They Look Like People

We’re revisiting the horror/thriller world today with a look at a 2015 indie psychological drama that may just be one of the best portrayals of schizophrenia currently in media.


They Look Like People follows the stories of two young men in New York City over the course of a week. Friends Wyatt and Christian run into each other on the street, and while Wyatt stays in Christian’s apartment, we witness the former man’s decompensation and acute symptoms of schizophrenia, portrayed in a fairly accurate way.

This genre of is not always kind to folks with mental illnesses (I’m looking at you, Split) and tends to show these characters only as villains. Refreshingly, They Look Like People subverts these expectations. All of Wyatt’s scenes are from his perspective, and the audience experiences the same fear and stress that Wyatt does, rather than being scared by his actions.

Throughout the film, Wyatt has periods of time where he hears a loud buzzing, a type of auditory hallucination that many folks with schizophrenia experience. The buzzing is often so loud that we as the audience have a hard time understanding what other characters are saying. It makes us feel disrupted, confused, and even angry — which is groundbreaking because it creates a sense of empathy for Wyatt. In a small way, we are experiencing the same emotions that Wyatt is in the scene, and we get a glimpse of how truly disorienting it can be to hear constant buzzing like this.

Wyatt begins hearing buzzing sounds while speaking with his psychiatrist.

At other points, Wyatt hears a distorted voice that tells him to prepare for the apocalypse. We sense his paranoia as he becomes distrustful of those around him — people whom the voice has told him are complicit in this end-of-the-world plot. We also see the grotesque, distorted faces that Wyatt fears. We feel Wyatt’s relief when he shares his experience with an acquaintance whom he believes is on his side and can help him prepare against the end of the world — and then his anguish when the acquaintance becomes terrified of him.

Often, when talk of psychotic disorders comes up, this population’s risk of suicide remains unmentioned. In an abrupt scene change, we see Wyatt put a nail gun into his mouth, reminding the audience that up to 40% of the premature deaths of those with schizophrenia could be attributed to suicide, and that experiencing auditory or visual hallucinations increases that risk substantially. Sobering facts.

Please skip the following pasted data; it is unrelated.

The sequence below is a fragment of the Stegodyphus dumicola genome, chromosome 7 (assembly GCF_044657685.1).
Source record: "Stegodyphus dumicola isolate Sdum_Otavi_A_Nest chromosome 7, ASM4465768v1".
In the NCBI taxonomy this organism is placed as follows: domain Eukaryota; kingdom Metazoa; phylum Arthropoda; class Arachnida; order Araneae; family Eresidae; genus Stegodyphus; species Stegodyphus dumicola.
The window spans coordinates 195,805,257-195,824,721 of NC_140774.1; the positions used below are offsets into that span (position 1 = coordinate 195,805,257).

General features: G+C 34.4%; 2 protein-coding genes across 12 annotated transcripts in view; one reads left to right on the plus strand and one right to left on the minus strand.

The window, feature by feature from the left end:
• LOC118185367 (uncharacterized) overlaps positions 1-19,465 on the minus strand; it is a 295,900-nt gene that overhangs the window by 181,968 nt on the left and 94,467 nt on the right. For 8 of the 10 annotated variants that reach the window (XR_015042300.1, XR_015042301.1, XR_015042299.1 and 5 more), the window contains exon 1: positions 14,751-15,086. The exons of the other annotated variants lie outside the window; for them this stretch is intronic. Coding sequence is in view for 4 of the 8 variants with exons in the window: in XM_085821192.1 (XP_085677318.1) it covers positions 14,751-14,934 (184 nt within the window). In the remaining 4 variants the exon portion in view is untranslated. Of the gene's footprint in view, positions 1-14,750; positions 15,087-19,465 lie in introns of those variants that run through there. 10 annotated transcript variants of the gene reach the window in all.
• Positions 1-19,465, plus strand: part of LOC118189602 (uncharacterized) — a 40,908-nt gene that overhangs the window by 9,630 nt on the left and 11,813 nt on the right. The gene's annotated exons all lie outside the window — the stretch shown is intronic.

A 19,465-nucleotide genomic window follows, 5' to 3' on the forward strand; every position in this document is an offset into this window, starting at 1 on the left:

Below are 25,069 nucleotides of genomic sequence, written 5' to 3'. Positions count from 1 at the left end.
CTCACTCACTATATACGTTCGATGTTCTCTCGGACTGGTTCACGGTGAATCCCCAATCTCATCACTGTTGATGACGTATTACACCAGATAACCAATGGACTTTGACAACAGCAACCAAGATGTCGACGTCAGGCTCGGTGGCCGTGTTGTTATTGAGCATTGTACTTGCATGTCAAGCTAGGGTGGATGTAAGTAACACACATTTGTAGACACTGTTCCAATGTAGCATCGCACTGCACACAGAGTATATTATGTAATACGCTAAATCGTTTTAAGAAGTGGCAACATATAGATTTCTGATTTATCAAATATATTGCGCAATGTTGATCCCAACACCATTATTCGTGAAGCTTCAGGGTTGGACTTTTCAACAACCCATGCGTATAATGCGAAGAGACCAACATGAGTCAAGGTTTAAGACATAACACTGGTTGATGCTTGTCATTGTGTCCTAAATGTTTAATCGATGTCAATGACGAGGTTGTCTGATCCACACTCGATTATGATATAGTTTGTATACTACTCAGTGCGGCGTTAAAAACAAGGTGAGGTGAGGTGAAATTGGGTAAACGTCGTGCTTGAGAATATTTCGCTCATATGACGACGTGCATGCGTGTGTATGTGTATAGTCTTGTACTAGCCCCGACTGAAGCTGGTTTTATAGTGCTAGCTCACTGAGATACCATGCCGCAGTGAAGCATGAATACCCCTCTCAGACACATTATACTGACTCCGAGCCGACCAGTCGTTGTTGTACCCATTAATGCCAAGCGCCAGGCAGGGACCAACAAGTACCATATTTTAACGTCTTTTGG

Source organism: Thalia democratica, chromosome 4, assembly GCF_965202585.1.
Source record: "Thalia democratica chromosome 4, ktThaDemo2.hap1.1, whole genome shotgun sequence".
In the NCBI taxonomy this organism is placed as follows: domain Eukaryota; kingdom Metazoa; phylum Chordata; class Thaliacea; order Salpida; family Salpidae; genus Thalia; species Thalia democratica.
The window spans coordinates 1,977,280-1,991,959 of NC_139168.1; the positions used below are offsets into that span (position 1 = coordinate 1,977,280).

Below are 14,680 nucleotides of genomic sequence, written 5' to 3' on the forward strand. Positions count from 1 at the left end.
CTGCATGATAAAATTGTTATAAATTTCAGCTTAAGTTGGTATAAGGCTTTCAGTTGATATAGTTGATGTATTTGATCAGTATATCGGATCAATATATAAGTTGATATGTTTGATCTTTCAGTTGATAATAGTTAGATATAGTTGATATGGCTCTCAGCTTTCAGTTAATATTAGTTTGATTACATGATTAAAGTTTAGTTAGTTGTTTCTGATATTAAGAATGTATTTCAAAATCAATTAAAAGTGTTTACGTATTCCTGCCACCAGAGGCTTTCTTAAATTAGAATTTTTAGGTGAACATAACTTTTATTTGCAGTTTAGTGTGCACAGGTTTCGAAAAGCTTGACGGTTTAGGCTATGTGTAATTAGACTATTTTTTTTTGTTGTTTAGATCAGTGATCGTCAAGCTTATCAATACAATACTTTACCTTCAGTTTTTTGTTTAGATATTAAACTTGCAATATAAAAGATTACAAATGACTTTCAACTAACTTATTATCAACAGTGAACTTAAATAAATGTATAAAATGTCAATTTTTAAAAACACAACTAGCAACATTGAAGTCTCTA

There are also points of this film that rub me the wrong way, as a mental health advocate. Towards the middle of the film, Wyatt goes up to the roof of Christian’s building with the same nail gun and contemplates shooting random passers-by whom he believes are a part of the apocalypse conspiracy. Thankfully, he does not end up killing anyone, but this scene perpetuates the myth that those with mental illnesses are more violent than neurotypical people.

The final scene of the film is perhaps the most powerful (I really want y’all to go and watch this, so I’ll keep the details minimal). In this scene, there is another subversion of typical horror tropes, with an emphasis the importance of social and human connections for people who are living with schizophrenia and other psychotic disorders. This is unprecedented for media! I can’t tell you how excited I was when [REDACTED – watch the movie]! One of my favorite classes during my masters was on the psychosocial treatment of psychotic disorders (check out an overview of this topic here). This class helped me recognize the importance of nonpharmacologic interventions for this particular class of disorders — and the fact that this film reinforced this is phenomenal.

Wyatt (left) and Christian (right).

How did this movie get so much about schizophrenia right? The director did his research. In an interview with Scream Magazine in 2015, Perry Blackshear was asked about his preparation for this movie, and he had some incredibly insightful comments:

I did a lot of research into schizophrenia after being inspired by this video … about a virtual reality simulator that you could put on and feel what it would be like to be schizophrenic. I saw it when I was younger and it was the scariest thing by far that I have ever seen…. The fact that you could never know when it would be on or off. The waking nightmare part of it was so frightening and the more research I did the more people went through was more scary than anything that I could ever come up with.

Now, I don’t think it’s particularly helpful to focus on only the fearful parts of schizophrenia. I do, however, think it’s incredible that a director chose to look at the scary parts of living with schizophrenia, rather than how scared other people might feel when witnessing someone with schizophrenia. While some films are othering towards mental illness, this film is humanizing. It neither demonizes nor sanitizes Wyatt’s experience — it manages to show the audience depth and complexity, without falling into terrible tropes. There are even moments where other characters acknowledge their own mental health issues (one talks about his suicidal episode, another mentions the “choir” of voices that she hears every so often).

However, I must warn you that it is a scary movie! As someone with a relatively low fright tolerance, there are definitely some jump scares that left me a little anxious. But for a film of this quality? Absolutely worth it.

They Look Like People is (as of November 17th) available to stream on Netflix and Amazon Prime.

They Look Like People: ★★★★½